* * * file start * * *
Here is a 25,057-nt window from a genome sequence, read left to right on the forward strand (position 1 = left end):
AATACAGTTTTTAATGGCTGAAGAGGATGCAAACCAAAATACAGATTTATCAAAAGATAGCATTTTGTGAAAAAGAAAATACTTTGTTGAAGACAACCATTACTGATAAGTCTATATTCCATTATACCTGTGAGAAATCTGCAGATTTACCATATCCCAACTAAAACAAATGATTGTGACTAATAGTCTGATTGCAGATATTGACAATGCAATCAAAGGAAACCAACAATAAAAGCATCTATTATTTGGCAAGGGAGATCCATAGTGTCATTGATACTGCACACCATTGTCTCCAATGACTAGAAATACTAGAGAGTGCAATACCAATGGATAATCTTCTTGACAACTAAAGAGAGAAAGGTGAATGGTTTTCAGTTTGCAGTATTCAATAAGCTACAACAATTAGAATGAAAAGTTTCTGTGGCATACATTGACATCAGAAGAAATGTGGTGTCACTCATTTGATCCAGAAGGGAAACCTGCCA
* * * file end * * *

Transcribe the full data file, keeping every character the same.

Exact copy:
Here is a 25,057-nt window from a genome sequence, read left to right on the forward strand (position 1 = left end):
AATACAGTTTTTAATGGCTGAAGAGGATGCAAACCAAAATACAGATTTATCAAAAGATAGCATTTTGTGAAAAAGAAAATACTTTGTTGAAGACAACCATTACTGATAAGTCTATATTCCATTATACCTGTGAGAAATCTGCAGATTTACCATATCCCAACTAAAACAAATGATTGTGACTAATAGTCTGATTGCAGATATTGACAATGCAATCAAAGGAAACCAACAATAAAAGCATCTATTATTTGGCAAGGGAGATCCATAGTGTCATTGATACTGCACACCATTGTCTCCAATGACTAGAAATACTAGAGAGTGCAATACCAATGGATAATCTTCTTGACAACTAAAGAGAGAAAGGTGAATGGTTTTCAGTTTGCAGTATTCAATAAGCTACAACAATTAGAATGAAAAGTTTCTGTGGCATACATTGACATCAGAAGAAATGTGGTGTCACTCATTTGATCCAGAAGGGAAACCTGCCA